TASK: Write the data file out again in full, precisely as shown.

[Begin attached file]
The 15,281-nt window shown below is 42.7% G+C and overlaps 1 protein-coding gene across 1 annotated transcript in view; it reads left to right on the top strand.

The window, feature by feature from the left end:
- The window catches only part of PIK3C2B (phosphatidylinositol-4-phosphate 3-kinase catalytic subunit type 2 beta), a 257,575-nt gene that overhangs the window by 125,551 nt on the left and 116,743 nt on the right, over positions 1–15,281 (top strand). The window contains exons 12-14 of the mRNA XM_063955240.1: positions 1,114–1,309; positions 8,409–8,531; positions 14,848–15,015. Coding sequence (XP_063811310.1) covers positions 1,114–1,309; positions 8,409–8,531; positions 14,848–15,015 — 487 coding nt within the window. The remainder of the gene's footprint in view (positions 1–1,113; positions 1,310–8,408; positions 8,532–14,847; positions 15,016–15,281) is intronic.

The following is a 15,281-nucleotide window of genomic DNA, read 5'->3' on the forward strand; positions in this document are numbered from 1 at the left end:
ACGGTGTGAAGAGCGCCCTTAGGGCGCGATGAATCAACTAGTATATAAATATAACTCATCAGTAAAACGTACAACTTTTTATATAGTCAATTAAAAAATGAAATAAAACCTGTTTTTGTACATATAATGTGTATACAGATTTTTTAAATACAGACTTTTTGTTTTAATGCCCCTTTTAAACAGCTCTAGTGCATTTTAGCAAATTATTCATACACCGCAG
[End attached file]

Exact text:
The 15,281-nt window shown below is 42.7% G+C and overlaps 1 protein-coding gene across 1 annotated transcript in view; it reads left to right on the top strand.

The window, feature by feature from the left end:
- The window catches only part of PIK3C2B (phosphatidylinositol-4-phosphate 3-kinase catalytic subunit type 2 beta), a 257,575-nt gene that overhangs the window by 125,551 nt on the left and 116,743 nt on the right, over positions 1–15,281 (top strand). The window contains exons 12-14 of the mRNA XM_063955240.1: positions 1,114–1,309; positions 8,409–8,531; positions 14,848–15,015. Coding sequence (XP_063811310.1) covers positions 1,114–1,309; positions 8,409–8,531; positions 14,848–15,015 — 487 coding nt within the window. The remainder of the gene's footprint in view (positions 1–1,113; positions 1,310–8,408; positions 8,532–14,847; positions 15,016–15,281) is intronic.

The following is a 15,281-nucleotide window of genomic DNA, read 5'->3' on the forward strand; positions in this document are numbered from 1 at the left end:
ACGGTGTGAAGAGCGCCCTTAGGGCGCGATGAATCAACTAGTATATAAATATAACTCATCAGTAAAACGTACAACTTTTTATATAGTCAATTAAAAAATGAAATAAAACCTGTTTTTGTACATATAATGTGTATACAGATTTTTTAAATACAGACTTTTTGTTTTAATGCCCCTTTTAAACAGCTCTAGTGCATTTTAGCAAATTATTCATACACCGCAG